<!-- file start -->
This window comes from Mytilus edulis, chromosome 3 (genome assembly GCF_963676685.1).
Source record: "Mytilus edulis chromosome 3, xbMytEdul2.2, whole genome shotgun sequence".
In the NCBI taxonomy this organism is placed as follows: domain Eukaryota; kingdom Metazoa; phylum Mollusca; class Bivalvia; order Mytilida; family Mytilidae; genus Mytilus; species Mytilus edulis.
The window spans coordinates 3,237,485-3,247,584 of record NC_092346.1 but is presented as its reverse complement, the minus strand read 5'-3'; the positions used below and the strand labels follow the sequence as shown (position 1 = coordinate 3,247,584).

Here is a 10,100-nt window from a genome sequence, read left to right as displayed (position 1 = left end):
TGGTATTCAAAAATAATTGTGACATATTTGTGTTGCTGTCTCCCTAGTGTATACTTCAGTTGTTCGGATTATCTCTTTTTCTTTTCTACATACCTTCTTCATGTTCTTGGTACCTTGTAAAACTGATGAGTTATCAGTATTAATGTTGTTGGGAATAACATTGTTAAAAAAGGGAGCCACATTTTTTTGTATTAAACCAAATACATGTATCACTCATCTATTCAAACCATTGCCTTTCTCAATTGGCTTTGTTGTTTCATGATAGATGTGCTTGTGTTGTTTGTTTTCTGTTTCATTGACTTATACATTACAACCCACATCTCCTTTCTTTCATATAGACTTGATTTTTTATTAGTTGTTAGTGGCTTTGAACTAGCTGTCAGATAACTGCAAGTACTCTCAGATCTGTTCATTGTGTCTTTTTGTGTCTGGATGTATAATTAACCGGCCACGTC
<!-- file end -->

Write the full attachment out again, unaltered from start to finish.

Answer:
This window comes from Mytilus edulis, chromosome 3 (genome assembly GCF_963676685.1).
Source record: "Mytilus edulis chromosome 3, xbMytEdul2.2, whole genome shotgun sequence".
In the NCBI taxonomy this organism is placed as follows: domain Eukaryota; kingdom Metazoa; phylum Mollusca; class Bivalvia; order Mytilida; family Mytilidae; genus Mytilus; species Mytilus edulis.
The window spans coordinates 3,237,485-3,247,584 of record NC_092346.1 but is presented as its reverse complement, the minus strand read 5'-3'; the positions used below and the strand labels follow the sequence as shown (position 1 = coordinate 3,247,584).

Here is a 10,100-nt window from a genome sequence, read left to right as displayed (position 1 = left end):
TGGTATTCAAAAATAATTGTGACATATTTGTGTTGCTGTCTCCCTAGTGTATACTTCAGTTGTTCGGATTATCTCTTTTTCTTTTCTACATACCTTCTTCATGTTCTTGGTACCTTGTAAAACTGATGAGTTATCAGTATTAATGTTGTTGGGAATAACATTGTTAAAAAAGGGAGCCACATTTTTTTGTATTAAACCAAATACATGTATCACTCATCTATTCAAACCATTGCCTTTCTCAATTGGCTTTGTTGTTTCATGATAGATGTGCTTGTGTTGTTTGTTTTCTGTTTCATTGACTTATACATTACAACCCACATCTCCTTTCTTTCATATAGACTTGATTTTTTATTAGTTGTTAGTGGCTTTGAACTAGCTGTCAGATAACTGCAAGTACTCTCAGATCTGTTCATTGTGTCTTTTTGTGTCTGGATGTATAATTAACCGGCCACGTC